Open Access Research article

A qualitative study exploring women’s beliefs about physical activity after stillbirth

Jennifer L Huberty1*, Jason Coleman2, Katherine Rolfsmeyer4 and Serena Wu3

Author Affiliations

1 Exercise and Wellness, Arizona State University, Phoenix, AZ 85004, USA

2 Health, Physical Education, and Recreation, University of Nebraska Omaha, Omaha, NE 68182, USA

3 Department of Obstetrics and Gynecology, New York Institute of Technology, Good Samaritan Hospital Medical Center, West Islip, NY 11795, USA

4 Department of Public Health, Los Angeles County, CA 90012, USA

For all author emails, please log on.

BMC Pregnancy and Childbirth 2014, 14:26  doi:10.1186/1471-2393-14-26

Published: 17 January 2014

Abstract

Background

Research provides strong evidence for improvements in depressive symptoms as a result of physical activity participation in many populations including pregnant and post-partum women. Little is known about how women who have experienced stillbirth (defined as fetal death at 20 or more weeks of gestation) feel about physical activity or use physical activity following this experience. The purpose of this study was to qualitatively explore women’s beliefs about physical activity following a stillbirth.

Methods

This was an exploratory qualitative research study. Participants were English-speaking women between the ages of 19 and 44 years who experienced a stillbirth in the past year from their recruitment date. Interviews were conducted over the phone or in-person based on participants’ preferences and location of residence and approximately 30–45 minutes in length.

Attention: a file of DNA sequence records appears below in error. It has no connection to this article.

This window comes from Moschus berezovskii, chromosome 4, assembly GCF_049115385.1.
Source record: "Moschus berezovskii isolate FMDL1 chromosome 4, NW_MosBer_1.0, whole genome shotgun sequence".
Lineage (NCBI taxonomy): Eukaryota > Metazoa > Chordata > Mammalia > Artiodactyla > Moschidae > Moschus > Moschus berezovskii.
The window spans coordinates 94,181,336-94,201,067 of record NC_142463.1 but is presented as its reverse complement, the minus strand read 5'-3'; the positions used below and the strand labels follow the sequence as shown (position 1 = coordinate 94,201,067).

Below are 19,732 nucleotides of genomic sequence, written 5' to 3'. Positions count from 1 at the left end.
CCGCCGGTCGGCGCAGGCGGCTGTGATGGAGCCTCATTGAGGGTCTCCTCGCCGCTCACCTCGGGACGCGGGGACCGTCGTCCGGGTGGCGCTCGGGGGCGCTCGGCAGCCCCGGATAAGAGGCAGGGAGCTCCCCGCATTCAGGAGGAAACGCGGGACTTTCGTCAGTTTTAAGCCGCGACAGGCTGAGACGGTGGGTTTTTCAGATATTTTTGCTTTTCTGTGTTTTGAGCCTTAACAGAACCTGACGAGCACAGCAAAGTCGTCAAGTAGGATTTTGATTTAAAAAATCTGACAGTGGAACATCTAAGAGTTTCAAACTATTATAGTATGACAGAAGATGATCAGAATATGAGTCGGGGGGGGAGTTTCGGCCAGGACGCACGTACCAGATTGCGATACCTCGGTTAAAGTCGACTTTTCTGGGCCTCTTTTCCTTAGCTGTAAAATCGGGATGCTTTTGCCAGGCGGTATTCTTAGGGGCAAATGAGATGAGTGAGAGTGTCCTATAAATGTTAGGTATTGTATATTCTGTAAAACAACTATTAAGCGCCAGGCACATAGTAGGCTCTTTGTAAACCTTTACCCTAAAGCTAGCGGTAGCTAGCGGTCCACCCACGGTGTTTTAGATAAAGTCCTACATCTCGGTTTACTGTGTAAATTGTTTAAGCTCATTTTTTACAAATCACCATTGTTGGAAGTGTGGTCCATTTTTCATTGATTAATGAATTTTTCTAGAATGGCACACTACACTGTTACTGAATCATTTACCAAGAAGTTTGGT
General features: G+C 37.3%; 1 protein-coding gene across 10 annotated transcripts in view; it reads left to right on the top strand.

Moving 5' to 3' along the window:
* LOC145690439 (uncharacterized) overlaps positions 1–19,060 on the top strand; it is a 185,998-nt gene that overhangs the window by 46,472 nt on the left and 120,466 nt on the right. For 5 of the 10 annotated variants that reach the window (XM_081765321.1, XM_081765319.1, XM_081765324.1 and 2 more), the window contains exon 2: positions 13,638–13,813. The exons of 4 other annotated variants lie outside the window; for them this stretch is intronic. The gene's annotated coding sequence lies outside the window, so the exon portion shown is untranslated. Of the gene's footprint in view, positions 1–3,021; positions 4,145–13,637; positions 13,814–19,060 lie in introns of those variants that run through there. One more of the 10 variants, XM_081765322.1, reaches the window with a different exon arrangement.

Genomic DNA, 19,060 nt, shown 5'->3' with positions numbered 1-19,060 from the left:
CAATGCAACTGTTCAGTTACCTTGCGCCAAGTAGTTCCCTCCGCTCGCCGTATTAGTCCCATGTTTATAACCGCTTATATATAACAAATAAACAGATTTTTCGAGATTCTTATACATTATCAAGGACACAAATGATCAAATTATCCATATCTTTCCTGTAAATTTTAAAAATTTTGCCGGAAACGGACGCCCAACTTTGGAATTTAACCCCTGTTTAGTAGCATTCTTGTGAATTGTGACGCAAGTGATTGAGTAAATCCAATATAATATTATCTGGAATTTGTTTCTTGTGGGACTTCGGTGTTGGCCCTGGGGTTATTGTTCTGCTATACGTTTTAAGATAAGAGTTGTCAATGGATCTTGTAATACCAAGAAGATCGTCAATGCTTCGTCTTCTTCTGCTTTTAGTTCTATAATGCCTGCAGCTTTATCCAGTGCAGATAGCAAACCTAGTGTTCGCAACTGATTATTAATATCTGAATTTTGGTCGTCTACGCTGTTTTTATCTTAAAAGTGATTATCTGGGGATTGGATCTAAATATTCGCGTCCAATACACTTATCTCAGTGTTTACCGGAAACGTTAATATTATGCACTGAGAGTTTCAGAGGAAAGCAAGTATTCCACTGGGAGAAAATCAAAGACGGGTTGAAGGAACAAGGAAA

Results

Twenty-four women participated in the study (M age = 33 ± 3.68 years; M time since stillbirth = 6.33 ± 3.06 months). Women’s beliefs about physical activity after stillbirth were coded into the following major themes: barriers to physical activity (emotional symptoms and lack of motivation, tired, lack of time, guilt, letting go of a pregnant body, and seeing other babies), benefits to physical activity (feeling better emotionally/mentally, helping women to cope or be therapeutic), importance of physical activity (working through grief, time for self), motivators for physical activity (body shape/weight, health, more children, be a role model, already an exerciser). Health care providers and their role in physical activity participation was also a major theme.

Conclusions

This is the first study to qualitatively explore beliefs about physical activity in women after a stillbirth. Women who have experienced stillbirth have unique beliefs about physical activity related to their experience with stillbirth. Findings from this study may help to improve the health and quality of life for women who have experienced stillbirth by utilizing physical activity as a strategy for improving depressive symptoms associated with experiencing a stillbirth. Future research in this area is highly warranted.

Keywords:
Stillbirth; Loss; Physical activity; Women; Health